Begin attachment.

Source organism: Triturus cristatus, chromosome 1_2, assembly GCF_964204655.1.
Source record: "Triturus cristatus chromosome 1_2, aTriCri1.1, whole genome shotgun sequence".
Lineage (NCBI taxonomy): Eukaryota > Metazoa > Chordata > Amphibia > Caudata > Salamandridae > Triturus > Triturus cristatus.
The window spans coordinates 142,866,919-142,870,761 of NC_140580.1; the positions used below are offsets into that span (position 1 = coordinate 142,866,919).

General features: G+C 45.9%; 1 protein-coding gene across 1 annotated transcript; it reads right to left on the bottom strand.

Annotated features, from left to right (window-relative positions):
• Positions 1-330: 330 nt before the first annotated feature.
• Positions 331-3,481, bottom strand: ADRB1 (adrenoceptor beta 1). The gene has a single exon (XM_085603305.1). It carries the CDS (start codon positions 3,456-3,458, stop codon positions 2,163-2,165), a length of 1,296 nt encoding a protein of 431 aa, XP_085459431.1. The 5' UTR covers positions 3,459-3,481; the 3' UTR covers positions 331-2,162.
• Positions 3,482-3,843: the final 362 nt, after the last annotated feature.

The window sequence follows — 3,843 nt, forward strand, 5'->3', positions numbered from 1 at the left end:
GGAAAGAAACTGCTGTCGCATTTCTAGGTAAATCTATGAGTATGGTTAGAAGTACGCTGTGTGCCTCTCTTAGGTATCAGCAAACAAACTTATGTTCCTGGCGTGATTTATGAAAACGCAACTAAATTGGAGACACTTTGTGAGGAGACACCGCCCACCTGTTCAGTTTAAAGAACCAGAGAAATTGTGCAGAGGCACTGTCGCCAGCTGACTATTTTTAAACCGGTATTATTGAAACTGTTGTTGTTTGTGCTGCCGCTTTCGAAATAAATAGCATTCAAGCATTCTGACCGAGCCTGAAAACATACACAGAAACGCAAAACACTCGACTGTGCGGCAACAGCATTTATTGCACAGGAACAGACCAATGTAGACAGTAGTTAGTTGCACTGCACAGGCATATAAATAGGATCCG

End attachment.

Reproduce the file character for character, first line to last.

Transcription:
Source organism: Triturus cristatus, chromosome 1_2, assembly GCF_964204655.1.
Source record: "Triturus cristatus chromosome 1_2, aTriCri1.1, whole genome shotgun sequence".
Lineage (NCBI taxonomy): Eukaryota > Metazoa > Chordata > Amphibia > Caudata > Salamandridae > Triturus > Triturus cristatus.
The window spans coordinates 142,866,919-142,870,761 of NC_140580.1; the positions used below are offsets into that span (position 1 = coordinate 142,866,919).

General features: G+C 45.9%; 1 protein-coding gene across 1 annotated transcript; it reads right to left on the bottom strand.

Annotated features, from left to right (window-relative positions):
• Positions 1-330: 330 nt before the first annotated feature.
• Positions 331-3,481, bottom strand: ADRB1 (adrenoceptor beta 1). The gene has a single exon (XM_085603305.1). It carries the CDS (start codon positions 3,456-3,458, stop codon positions 2,163-2,165), a length of 1,296 nt encoding a protein of 431 aa, XP_085459431.1. The 5' UTR covers positions 3,459-3,481; the 3' UTR covers positions 331-2,162.
• Positions 3,482-3,843: the final 362 nt, after the last annotated feature.

The window sequence follows — 3,843 nt, forward strand, 5'->3', positions numbered from 1 at the left end:
GGAAAGAAACTGCTGTCGCATTTCTAGGTAAATCTATGAGTATGGTTAGAAGTACGCTGTGTGCCTCTCTTAGGTATCAGCAAACAAACTTATGTTCCTGGCGTGATTTATGAAAACGCAACTAAATTGGAGACACTTTGTGAGGAGACACCGCCCACCTGTTCAGTTTAAAGAACCAGAGAAATTGTGCAGAGGCACTGTCGCCAGCTGACTATTTTTAAACCGGTATTATTGAAACTGTTGTTGTTTGTGCTGCCGCTTTCGAAATAAATAGCATTCAAGCATTCTGACCGAGCCTGAAAACATACACAGAAACGCAAAACACTCGACTGTGCGGCAACAGCATTTATTGCACAGGAACAGACCAATGTAGACAGTAGTTAGTTGCACTGCACAGGCATATAAATAGGATCCG